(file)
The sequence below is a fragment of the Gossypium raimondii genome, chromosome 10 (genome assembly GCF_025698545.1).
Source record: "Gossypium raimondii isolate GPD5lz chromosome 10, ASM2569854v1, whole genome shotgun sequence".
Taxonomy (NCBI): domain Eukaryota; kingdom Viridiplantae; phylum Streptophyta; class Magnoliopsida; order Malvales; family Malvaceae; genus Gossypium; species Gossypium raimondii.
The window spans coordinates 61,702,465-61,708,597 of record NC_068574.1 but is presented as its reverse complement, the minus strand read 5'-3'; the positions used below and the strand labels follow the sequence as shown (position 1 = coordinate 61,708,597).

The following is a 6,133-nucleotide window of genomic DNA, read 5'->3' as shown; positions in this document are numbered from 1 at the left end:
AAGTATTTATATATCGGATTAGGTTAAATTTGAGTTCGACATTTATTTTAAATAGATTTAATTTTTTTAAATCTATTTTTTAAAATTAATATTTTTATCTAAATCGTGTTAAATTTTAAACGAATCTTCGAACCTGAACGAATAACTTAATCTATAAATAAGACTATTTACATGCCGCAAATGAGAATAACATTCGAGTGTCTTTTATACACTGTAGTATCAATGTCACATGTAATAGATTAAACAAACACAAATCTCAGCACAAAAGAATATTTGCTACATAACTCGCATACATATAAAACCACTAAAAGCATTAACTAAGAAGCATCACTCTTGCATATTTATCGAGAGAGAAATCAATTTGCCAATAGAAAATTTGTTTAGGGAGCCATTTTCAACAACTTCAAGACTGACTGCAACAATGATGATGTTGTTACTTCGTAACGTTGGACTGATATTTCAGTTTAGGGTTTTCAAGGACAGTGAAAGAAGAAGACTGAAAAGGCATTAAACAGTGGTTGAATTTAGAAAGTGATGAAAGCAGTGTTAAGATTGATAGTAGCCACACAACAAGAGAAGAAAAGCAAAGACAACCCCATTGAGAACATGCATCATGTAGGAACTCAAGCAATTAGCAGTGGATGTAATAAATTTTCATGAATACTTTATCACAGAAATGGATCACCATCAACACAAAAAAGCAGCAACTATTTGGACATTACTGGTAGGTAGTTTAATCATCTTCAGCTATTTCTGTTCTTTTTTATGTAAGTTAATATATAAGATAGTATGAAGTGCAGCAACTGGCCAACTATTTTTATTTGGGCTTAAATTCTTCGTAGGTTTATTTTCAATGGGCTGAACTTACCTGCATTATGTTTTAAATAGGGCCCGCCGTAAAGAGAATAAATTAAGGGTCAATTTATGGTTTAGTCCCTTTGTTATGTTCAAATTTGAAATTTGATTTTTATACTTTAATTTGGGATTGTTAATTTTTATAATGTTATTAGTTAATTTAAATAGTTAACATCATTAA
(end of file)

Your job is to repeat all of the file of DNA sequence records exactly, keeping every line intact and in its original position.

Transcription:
The sequence below is a fragment of the Gossypium raimondii genome, chromosome 10 (genome assembly GCF_025698545.1).
Source record: "Gossypium raimondii isolate GPD5lz chromosome 10, ASM2569854v1, whole genome shotgun sequence".
Taxonomy (NCBI): domain Eukaryota; kingdom Viridiplantae; phylum Streptophyta; class Magnoliopsida; order Malvales; family Malvaceae; genus Gossypium; species Gossypium raimondii.
The window spans coordinates 61,702,465-61,708,597 of record NC_068574.1 but is presented as its reverse complement, the minus strand read 5'-3'; the positions used below and the strand labels follow the sequence as shown (position 1 = coordinate 61,708,597).

The following is a 6,133-nucleotide window of genomic DNA, read 5'->3' as shown; positions in this document are numbered from 1 at the left end:
AAGTATTTATATATCGGATTAGGTTAAATTTGAGTTCGACATTTATTTTAAATAGATTTAATTTTTTTAAATCTATTTTTTAAAATTAATATTTTTATCTAAATCGTGTTAAATTTTAAACGAATCTTCGAACCTGAACGAATAACTTAATCTATAAATAAGACTATTTACATGCCGCAAATGAGAATAACATTCGAGTGTCTTTTATACACTGTAGTATCAATGTCACATGTAATAGATTAAACAAACACAAATCTCAGCACAAAAGAATATTTGCTACATAACTCGCATACATATAAAACCACTAAAAGCATTAACTAAGAAGCATCACTCTTGCATATTTATCGAGAGAGAAATCAATTTGCCAATAGAAAATTTGTTTAGGGAGCCATTTTCAACAACTTCAAGACTGACTGCAACAATGATGATGTTGTTACTTCGTAACGTTGGACTGATATTTCAGTTTAGGGTTTTCAAGGACAGTGAAAGAAGAAGACTGAAAAGGCATTAAACAGTGGTTGAATTTAGAAAGTGATGAAAGCAGTGTTAAGATTGATAGTAGCCACACAACAAGAGAAGAAAAGCAAAGACAACCCCATTGAGAACATGCATCATGTAGGAACTCAAGCAATTAGCAGTGGATGTAATAAATTTTCATGAATACTTTATCACAGAAATGGATCACCATCAACACAAAAAAGCAGCAACTATTTGGACATTACTGGTAGGTAGTTTAATCATCTTCAGCTATTTCTGTTCTTTTTTATGTAAGTTAATATATAAGATAGTATGAAGTGCAGCAACTGGCCAACTATTTTTATTTGGGCTTAAATTCTTCGTAGGTTTATTTTCAATGGGCTGAACTTACCTGCATTATGTTTTAAATAGGGCCCGCCGTAAAGAGAATAAATTAAGGGTCAATTTATGGTTTAGTCCCTTTGTTATGTTCAAATTTGAAATTTGATTTTTATACTTTAATTTGGGATTGTTAATTTTTATAATGTTATTAGTTAATTTAAATAGTTAACATCATTAA